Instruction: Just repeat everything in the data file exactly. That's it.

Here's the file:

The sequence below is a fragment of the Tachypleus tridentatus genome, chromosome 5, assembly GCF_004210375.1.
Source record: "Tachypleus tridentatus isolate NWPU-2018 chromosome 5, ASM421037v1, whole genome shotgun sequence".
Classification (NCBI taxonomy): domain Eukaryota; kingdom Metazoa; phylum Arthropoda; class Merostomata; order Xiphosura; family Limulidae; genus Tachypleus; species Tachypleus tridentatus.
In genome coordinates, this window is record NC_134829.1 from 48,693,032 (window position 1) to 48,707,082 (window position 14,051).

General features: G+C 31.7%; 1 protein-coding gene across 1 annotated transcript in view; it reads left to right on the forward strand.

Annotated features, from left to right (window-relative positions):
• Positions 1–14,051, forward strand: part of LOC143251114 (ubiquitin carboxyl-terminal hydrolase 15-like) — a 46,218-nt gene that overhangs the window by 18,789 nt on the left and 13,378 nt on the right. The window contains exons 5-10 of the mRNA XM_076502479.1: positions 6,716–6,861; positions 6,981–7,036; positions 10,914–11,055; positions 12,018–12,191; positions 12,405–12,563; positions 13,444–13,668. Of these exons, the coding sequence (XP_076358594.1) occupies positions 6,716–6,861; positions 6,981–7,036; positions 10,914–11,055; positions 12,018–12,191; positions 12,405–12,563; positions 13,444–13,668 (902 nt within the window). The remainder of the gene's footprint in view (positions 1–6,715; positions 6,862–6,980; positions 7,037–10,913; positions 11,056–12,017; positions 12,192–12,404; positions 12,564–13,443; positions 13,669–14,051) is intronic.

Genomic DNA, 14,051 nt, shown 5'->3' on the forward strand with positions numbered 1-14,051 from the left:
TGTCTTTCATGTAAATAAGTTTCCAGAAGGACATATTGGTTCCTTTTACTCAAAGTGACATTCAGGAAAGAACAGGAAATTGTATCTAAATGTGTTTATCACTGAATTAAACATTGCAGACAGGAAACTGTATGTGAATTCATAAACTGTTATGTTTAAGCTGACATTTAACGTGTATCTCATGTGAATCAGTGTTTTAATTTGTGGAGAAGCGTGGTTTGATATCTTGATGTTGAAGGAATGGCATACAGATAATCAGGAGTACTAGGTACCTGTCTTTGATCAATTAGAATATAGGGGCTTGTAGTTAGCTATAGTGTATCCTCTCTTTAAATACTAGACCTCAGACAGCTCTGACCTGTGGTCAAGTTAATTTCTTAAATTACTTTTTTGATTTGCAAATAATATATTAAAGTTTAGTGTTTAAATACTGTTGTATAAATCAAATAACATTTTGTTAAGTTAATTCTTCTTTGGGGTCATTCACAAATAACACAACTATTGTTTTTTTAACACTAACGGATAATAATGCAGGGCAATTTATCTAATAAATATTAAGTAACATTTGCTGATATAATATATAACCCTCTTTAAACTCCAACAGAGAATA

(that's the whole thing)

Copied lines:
The sequence below is a fragment of the Tachypleus tridentatus genome, chromosome 5, assembly GCF_004210375.1.
Source record: "Tachypleus tridentatus isolate NWPU-2018 chromosome 5, ASM421037v1, whole genome shotgun sequence".
Classification (NCBI taxonomy): domain Eukaryota; kingdom Metazoa; phylum Arthropoda; class Merostomata; order Xiphosura; family Limulidae; genus Tachypleus; species Tachypleus tridentatus.
In genome coordinates, this window is record NC_134829.1 from 48,693,032 (window position 1) to 48,707,082 (window position 14,051).

General features: G+C 31.7%; 1 protein-coding gene across 1 annotated transcript in view; it reads left to right on the forward strand.

Annotated features, from left to right (window-relative positions):
• Positions 1–14,051, forward strand: part of LOC143251114 (ubiquitin carboxyl-terminal hydrolase 15-like) — a 46,218-nt gene that overhangs the window by 18,789 nt on the left and 13,378 nt on the right. The window contains exons 5-10 of the mRNA XM_076502479.1: positions 6,716–6,861; positions 6,981–7,036; positions 10,914–11,055; positions 12,018–12,191; positions 12,405–12,563; positions 13,444–13,668. Of these exons, the coding sequence (XP_076358594.1) occupies positions 6,716–6,861; positions 6,981–7,036; positions 10,914–11,055; positions 12,018–12,191; positions 12,405–12,563; positions 13,444–13,668 (902 nt within the window). The remainder of the gene's footprint in view (positions 1–6,715; positions 6,862–6,980; positions 7,037–10,913; positions 11,056–12,017; positions 12,192–12,404; positions 12,564–13,443; positions 13,669–14,051) is intronic.

Genomic DNA, 14,051 nt, shown 5'->3' on the forward strand with positions numbered 1-14,051 from the left:
TGTCTTTCATGTAAATAAGTTTCCAGAAGGACATATTGGTTCCTTTTACTCAAAGTGACATTCAGGAAAGAACAGGAAATTGTATCTAAATGTGTTTATCACTGAATTAAACATTGCAGACAGGAAACTGTATGTGAATTCATAAACTGTTATGTTTAAGCTGACATTTAACGTGTATCTCATGTGAATCAGTGTTTTAATTTGTGGAGAAGCGTGGTTTGATATCTTGATGTTGAAGGAATGGCATACAGATAATCAGGAGTACTAGGTACCTGTCTTTGATCAATTAGAATATAGGGGCTTGTAGTTAGCTATAGTGTATCCTCTCTTTAAATACTAGACCTCAGACAGCTCTGACCTGTGGTCAAGTTAATTTCTTAAATTACTTTTTTGATTTGCAAATAATATATTAAAGTTTAGTGTTTAAATACTGTTGTATAAATCAAATAACATTTTGTTAAGTTAATTCTTCTTTGGGGTCATTCACAAATAACACAACTATTGTTTTTTTAACACTAACGGATAATAATGCAGGGCAATTTATCTAATAAATATTAAGTAACATTTGCTGATATAATATATAACCCTCTTTAAACTCCAACAGAGAATA